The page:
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** The Treaty of Versailles was seen in its time, mostly thanks to J. M. Keynes' book, as a "carthaginian peace" or a victor's justice forced unfairly on UsefulNotes/ImperialGermany. This was an explanation shared within Germany, [[StrangeBedfellows by Fascists, Nazis, Liberals, by Communists]] (such as UsefulNotes/VladimirLenin who cited Keynes' book in his pamphlets and notes) [[StrangeBedfellows and by liberals]] who agreed with Keynes based on his later fame as an economist. Decades later, the French economist Etienne Mantoux (who fought in LaResistance against the Nazis and died in battle) debunked Keynes' claims and analyses. Later historians such as A. J. P. Taylor, Fritz Fischer and Hans Mommsen argue that Imperial Germany was truly culpable for the first world war, and deserved to pay reparations. They also point out that the problems with the reparations was that it was ''too lenient'' [[https://www.newcriterion.com/articles.cfm/Guilt-trip--Versailles--avant-garde---kitsch-7942 and that Germany was in a position to pay]] and that the problem was that Versailles was a GoldenMeanFallacy that humiliated Germany politically yet left it in a militarily and economically secure position to act on its vengeance, while leaving the League of Nations no force and authority to enforce the reparations and conditions of the Treaty. It was also pointed out that the treaty was far milder than the reparations and conditions extorted by Germany against France during the UsefulNotes/FrancoPrussianWar and the Treaty of Brest-Litovsk with Russia. As the economist Thomas Piketty pointed out, that far from being burdened with reparations, [[http://thewire.in/5851/thomas-piketty-germany-has-never-repaid-its-debts-it-has-no-right-to-lecture-greece/ Germany's history is one of unpaid debts, generous concessions and cancellations]] and Imperial Germany received an entirely unearned victim status for the stigma of Versailles.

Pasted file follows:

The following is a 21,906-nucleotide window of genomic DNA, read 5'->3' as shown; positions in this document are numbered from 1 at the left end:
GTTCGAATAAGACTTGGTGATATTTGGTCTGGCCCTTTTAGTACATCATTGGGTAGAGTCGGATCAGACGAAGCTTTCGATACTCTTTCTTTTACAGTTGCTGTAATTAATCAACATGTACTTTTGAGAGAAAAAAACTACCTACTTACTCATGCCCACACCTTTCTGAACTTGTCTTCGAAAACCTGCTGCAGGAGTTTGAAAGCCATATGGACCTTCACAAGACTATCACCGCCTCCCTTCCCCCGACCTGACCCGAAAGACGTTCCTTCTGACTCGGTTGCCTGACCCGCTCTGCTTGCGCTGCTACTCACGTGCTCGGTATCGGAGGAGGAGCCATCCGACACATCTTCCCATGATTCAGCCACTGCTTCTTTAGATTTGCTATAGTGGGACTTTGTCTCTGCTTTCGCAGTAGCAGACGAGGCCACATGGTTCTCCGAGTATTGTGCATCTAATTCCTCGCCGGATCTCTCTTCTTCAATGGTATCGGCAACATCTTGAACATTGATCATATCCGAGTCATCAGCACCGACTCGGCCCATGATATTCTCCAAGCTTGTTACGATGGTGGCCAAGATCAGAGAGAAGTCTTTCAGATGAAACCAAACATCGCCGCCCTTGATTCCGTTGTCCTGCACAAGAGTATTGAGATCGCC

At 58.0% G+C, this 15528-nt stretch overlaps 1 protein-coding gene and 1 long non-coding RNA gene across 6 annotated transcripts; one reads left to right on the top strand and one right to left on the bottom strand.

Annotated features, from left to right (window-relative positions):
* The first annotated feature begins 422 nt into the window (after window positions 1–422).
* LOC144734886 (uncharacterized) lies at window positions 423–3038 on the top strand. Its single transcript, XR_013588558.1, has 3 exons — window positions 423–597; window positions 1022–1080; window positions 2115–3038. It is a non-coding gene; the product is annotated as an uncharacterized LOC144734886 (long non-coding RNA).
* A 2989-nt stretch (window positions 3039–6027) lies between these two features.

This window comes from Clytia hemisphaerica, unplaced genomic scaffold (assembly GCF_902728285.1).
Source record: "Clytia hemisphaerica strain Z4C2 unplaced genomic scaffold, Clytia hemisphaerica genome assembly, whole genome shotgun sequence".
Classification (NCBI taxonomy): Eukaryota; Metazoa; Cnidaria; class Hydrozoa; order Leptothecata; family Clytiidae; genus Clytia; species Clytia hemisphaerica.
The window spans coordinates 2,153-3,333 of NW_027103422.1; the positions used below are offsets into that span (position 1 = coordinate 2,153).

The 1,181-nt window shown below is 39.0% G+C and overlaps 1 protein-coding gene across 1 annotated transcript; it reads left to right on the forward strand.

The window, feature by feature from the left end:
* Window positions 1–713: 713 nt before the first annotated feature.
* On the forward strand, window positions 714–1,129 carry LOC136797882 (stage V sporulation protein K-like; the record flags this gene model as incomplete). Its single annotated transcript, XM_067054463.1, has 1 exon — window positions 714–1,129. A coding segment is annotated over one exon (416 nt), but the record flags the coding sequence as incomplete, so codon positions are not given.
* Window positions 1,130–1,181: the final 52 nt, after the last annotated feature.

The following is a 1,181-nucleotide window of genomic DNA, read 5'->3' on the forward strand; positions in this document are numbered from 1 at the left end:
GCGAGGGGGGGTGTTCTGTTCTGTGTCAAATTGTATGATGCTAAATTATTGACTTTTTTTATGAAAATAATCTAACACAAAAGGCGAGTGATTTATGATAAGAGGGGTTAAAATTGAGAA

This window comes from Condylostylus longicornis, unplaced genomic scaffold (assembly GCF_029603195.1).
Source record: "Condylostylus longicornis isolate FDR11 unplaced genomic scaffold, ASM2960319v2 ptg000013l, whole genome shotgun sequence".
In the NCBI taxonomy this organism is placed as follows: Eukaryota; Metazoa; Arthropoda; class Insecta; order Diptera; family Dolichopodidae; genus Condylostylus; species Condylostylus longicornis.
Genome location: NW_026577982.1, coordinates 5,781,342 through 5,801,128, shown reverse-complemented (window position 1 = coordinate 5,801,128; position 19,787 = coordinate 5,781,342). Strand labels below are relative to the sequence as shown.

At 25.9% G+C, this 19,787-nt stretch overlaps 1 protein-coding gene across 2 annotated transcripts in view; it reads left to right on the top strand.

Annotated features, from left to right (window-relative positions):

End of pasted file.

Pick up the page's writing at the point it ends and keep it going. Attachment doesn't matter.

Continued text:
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** The Treaty of Versailles was seen in its time, mostly thanks to J. M. Keynes' book, as a "carthaginian peace" or a victor's justice forced unfairly on UsefulNotes/ImperialGermany. This was an explanation shared within Germany, [[StrangeBedfellows [[EnemyMine by Fascists, Nazis, Liberals, by Liberals and Communists]] (such as UsefulNotes/VladimirLenin who cited Keynes' book in his pamphlets and notes) [[StrangeBedfellows and by liberals]] who agreed with Keynes based on his later fame as an economist. Decades later, the French economist Etienne Mantoux (who fought in LaResistance against the Nazis and died in battle) debunked Keynes' claims and analyses. Later historians such as A. J. P. Taylor, Fritz Fischer and Hans Mommsen argue that Imperial Germany was truly culpable for the first world war, and deserved to pay reparations. They also point out that the problems with the reparations was that it was ''too lenient'' [[https://www.newcriterion.com/articles.cfm/Guilt-trip--Versailles--avant-garde---kitsch-7942 and that Germany was in a position to pay]] and that the problem was that Versailles was a GoldenMeanFallacy that humiliated Germany politically yet left it in a militarily and economically secure position to act on its vengeance, while leaving the League of Nations no force and authority to enforce the reparations and conditions of the Treaty. It was also pointed out that the treaty was far milder than the reparations and conditions extorted by Germany against France during the UsefulNotes/FrancoPrussianWar and the Treaty of Brest-Litovsk with Russia. As the economist Thomas Piketty pointed out, that far from being burdened with reparations, [[http://thewire.in/5851/thomas-piketty-germany-has-never-repaid-its-debts-it-has-no-right-to-lecture-greece/ Germany's history is one of unpaid debts, generous concessions and cancellations]] and Imperial Germany received an entirely unearned victim status for the stigma of Versailles.
19th May '18 8:15:00 AM costanton11
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The most famous statesman of the time was UsefulNotes/OttoVonBismarck. Bismarck engineered the unification of Germany through a lot of extremely ruthless and deceptive tricks, but he was so good at it that you [[MagnificentBastard can't help but cheer for the guy]] ([[EvilChancellor though that may be disputable]]). He spend his later years juggling a complex alliance system in an attempt to keep the peace in Europe. Historians are divided as to whether he could have kept it up, but Kaiser Wilhelm II booted him out, so we may never know. He also made the famous prediction that [[UsefulNotes/WorldWarI the next war in Europe would start over "some damned silly thing in the Balkans"]]. [[GoneHorriblyRight He was right.]]

to: